Sunday, June 23, 2024
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How to make shower tiles less slippery

Jeanne Huber

THE WASHINGTON POST – Q: We are both over 70 years old and want to avoid slipping and falling. We’ve installed grab bars in our shower, but it’s completely tiled with shiny six-inch square tiles and the floor is slippery. We use a shower mat but because of the grout between the tiles, the mat does not stick very well and is not as safe as one would hope. Is there anything we can do to the tile floor to make it nonslip?

A: Slippery shower floors are a huge issue, so it’s no surprise that manufacturers have come up with an array of possible solutions, including different types of mats, grip tape, and coatings and etching products.

Were you designing your shower from scratch, you could guard against slipping by choosing small tiles. The numerous grout lines would create a floor that’s inherently slip-resistant. Or, if you wanted larger tiles, you could choose a style with a textured surface.

The tile industry uses a rating system called the Coefficient of Friction, often listed as COF, to rank tiles for slip-resistance. For a shower, you’d want tiles with a COF of 0.6 or higher.

But you have six-inch tiles and they’re slippery. Mats are the simplest way to reduce the risk of slipping. As you have discovered, they don’t always grip well. But there are styles that don’t have suction cups, so one option would be to try a different type.

Many mats are 16 or 17 inches wide, sized to fit in bathtubs. For a tiled shower, get one that covers more of the floor, such as the Tchdio non slip shower mat, which is 24 inches square. The downside with any kind of mat is keeping it clean and free of mildew. It helps to hang it on a towel bar to dry, or, if your bathroom is big enough, on a clothes-drying rack or a quilt rack.

Beyond mats, options vary based partly on whether the tile was sealed, said sales supervisor Darren Merchant. If the floor is sealed, he said, you’re limited to topical treatments, such as grip tape and coatings.

If the floor is unsealed, you would also have the option of adding traction by using a penetrating sealer or an etching product. If you don’t know whether the floor is sealed, Merchant suggested sprinkling some water on the floor when it is dry to see if the water soaks in and makes the colour darker.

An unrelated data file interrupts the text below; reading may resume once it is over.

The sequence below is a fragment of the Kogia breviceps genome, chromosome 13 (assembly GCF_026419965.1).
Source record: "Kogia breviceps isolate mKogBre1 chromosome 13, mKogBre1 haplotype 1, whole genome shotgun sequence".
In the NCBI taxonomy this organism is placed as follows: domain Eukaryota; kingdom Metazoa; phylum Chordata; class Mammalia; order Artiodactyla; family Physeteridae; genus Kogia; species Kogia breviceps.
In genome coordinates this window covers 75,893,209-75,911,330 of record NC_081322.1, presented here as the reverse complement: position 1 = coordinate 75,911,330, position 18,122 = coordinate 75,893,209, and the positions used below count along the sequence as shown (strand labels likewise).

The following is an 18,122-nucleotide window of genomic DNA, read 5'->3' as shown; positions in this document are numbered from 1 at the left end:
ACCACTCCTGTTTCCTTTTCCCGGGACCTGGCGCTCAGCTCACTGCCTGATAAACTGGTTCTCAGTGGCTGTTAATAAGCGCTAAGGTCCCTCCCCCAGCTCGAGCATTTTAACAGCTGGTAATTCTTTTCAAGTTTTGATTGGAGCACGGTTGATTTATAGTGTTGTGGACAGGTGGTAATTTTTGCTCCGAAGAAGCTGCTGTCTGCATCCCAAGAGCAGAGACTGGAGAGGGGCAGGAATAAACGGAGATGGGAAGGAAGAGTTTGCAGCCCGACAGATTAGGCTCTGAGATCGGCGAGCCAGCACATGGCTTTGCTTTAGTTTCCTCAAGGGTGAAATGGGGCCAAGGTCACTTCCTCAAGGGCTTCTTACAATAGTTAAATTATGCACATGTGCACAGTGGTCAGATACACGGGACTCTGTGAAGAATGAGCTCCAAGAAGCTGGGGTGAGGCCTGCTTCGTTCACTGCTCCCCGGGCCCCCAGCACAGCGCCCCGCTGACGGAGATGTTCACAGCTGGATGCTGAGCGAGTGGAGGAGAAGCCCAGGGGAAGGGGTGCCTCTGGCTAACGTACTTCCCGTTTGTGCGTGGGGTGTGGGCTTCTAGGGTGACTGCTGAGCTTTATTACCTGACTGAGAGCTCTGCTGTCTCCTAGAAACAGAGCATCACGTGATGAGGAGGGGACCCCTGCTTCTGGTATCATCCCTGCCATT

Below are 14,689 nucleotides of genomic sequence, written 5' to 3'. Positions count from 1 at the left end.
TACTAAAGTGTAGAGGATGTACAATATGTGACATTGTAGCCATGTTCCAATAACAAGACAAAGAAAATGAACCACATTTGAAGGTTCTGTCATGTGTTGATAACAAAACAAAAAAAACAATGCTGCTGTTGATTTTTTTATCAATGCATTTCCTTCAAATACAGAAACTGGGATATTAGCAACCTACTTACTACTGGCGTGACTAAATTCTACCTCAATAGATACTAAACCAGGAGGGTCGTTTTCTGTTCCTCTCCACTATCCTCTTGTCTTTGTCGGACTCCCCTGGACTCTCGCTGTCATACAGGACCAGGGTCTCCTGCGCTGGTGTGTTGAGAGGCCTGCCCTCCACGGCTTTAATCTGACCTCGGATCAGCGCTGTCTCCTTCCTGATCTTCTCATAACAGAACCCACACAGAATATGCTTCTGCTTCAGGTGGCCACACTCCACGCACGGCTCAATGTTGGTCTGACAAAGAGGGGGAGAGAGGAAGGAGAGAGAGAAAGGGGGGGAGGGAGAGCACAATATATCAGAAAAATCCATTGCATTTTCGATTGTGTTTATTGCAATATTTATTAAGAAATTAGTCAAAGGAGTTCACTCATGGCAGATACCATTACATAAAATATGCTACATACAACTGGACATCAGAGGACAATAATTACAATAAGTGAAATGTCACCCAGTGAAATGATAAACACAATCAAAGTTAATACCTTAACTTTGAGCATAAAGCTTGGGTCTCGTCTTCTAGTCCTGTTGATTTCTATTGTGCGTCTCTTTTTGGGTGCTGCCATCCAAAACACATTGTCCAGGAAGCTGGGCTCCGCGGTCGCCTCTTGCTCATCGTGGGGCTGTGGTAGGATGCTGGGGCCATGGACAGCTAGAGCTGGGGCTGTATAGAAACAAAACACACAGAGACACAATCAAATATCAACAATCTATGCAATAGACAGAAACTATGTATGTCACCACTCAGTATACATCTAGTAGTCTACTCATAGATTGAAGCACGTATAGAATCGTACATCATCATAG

A customer service representative for a company, which makes 511 anti-slip formula penetrating sealer, said the test for a product like 511 is to apply a small amount in a corner and see whether the solution soaks in.

Sealers and etching products have one big advantage: Unlike topical treatments, they can’t peel. Sealers like the 511 formula make the surface harder and less likely to stain, which probably gives them an edge over etching products, which eat into the surface and thus may make cleaning more difficult. Sealers need to be reapplied periodically, which requires a thorough cleaning first, sometimes with acidic or other special products. Etching can clog with soap scum, which can make the floor as slippery as it is was before; scrubbing with a degreaser can restore the anti-slip surface.

Some offer etching treatments in containers much larger than what you would need to treat a single shower, but they also sell in smaller quantities designed for homeowners to use.

DIY anti-slip bathtub treatment is identical to what’s in the gallon jugs sold for professionals to use. Some bathtub and shower kits come with two one-ounce bottles, enough for one standard-size tub or shower. But this product is less aggressive than what is in the company’s larger jugs, a company representative said. So the etching might wear off sooner, in a year or several years, and would then need to be redone.

If applying a sealer or etching the tiles isn’t an option, consider grip tape, which usually comes in fairly narrow strips or rolls and works best in situations where the shower floor is smooth.

For a tiled floor, you’d need to cut the strips to fit only on the tiles, skipping the grout lines.
A better option would be a product such as anti-slip squares. These are five inches square so you could centre one on each tile and wind up with a relatively tidy look.

A customer service representative for the manufacturer said they would work well in a shower.

The adhesive is acrylic-based, so if the edges started to peel, which they almost certainly will at some point, you could use rubbing alcohol to remove them and start fresh.

Or, instead of sticking on nonskid squares, you could roll, brush or spray a nonskid coating on the floor. Read labels to see how easy it would be to reapply the coating when it wears through or begins to peel.

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